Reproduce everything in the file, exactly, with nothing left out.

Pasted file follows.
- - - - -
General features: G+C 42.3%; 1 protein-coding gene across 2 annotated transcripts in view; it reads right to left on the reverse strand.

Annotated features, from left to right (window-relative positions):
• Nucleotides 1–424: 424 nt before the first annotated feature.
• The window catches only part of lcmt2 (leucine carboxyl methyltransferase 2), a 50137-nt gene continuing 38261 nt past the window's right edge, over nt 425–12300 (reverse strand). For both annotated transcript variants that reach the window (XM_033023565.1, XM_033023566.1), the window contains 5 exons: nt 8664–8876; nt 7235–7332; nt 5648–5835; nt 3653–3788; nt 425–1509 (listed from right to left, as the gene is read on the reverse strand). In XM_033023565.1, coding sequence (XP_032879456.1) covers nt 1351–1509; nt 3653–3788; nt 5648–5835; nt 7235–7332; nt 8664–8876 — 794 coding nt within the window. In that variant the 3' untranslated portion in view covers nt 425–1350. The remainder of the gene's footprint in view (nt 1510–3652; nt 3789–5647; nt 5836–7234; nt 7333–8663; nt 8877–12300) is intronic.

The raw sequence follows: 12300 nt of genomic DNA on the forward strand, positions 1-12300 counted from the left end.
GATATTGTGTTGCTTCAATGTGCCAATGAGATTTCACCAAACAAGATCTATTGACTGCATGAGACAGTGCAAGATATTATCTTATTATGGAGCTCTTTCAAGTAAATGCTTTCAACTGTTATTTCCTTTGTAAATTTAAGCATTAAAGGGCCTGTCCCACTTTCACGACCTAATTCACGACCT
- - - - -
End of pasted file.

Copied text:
General features: G+C 42.3%; 1 protein-coding gene across 2 annotated transcripts in view; it reads right to left on the reverse strand.

Annotated features, from left to right (window-relative positions):
• Nucleotides 1–424: 424 nt before the first annotated feature.
• The window catches only part of lcmt2 (leucine carboxyl methyltransferase 2), a 50137-nt gene continuing 38261 nt past the window's right edge, over nt 425–12300 (reverse strand). For both annotated transcript variants that reach the window (XM_033023565.1, XM_033023566.1), the window contains 5 exons: nt 8664–8876; nt 7235–7332; nt 5648–5835; nt 3653–3788; nt 425–1509 (listed from right to left, as the gene is read on the reverse strand). In XM_033023565.1, coding sequence (XP_032879456.1) covers nt 1351–1509; nt 3653–3788; nt 5648–5835; nt 7235–7332; nt 8664–8876 — 794 coding nt within the window. In that variant the 3' untranslated portion in view covers nt 425–1350. The remainder of the gene's footprint in view (nt 1510–3652; nt 3789–5647; nt 5836–7234; nt 7333–8663; nt 8877–12300) is intronic.

The raw sequence follows: 12300 nt of genomic DNA on the forward strand, positions 1-12300 counted from the left end.
GATATTGTGTTGCTTCAATGTGCCAATGAGATTTCACCAAACAAGATCTATTGACTGCATGAGACAGTGCAAGATATTATCTTATTATGGAGCTCTTTCAAGTAAATGCTTTCAACTGTTATTTCCTTTGTAAATTTAAGCATTAAAGGGCCTGTCCCACTTTCACGACCTAATTCACGACCT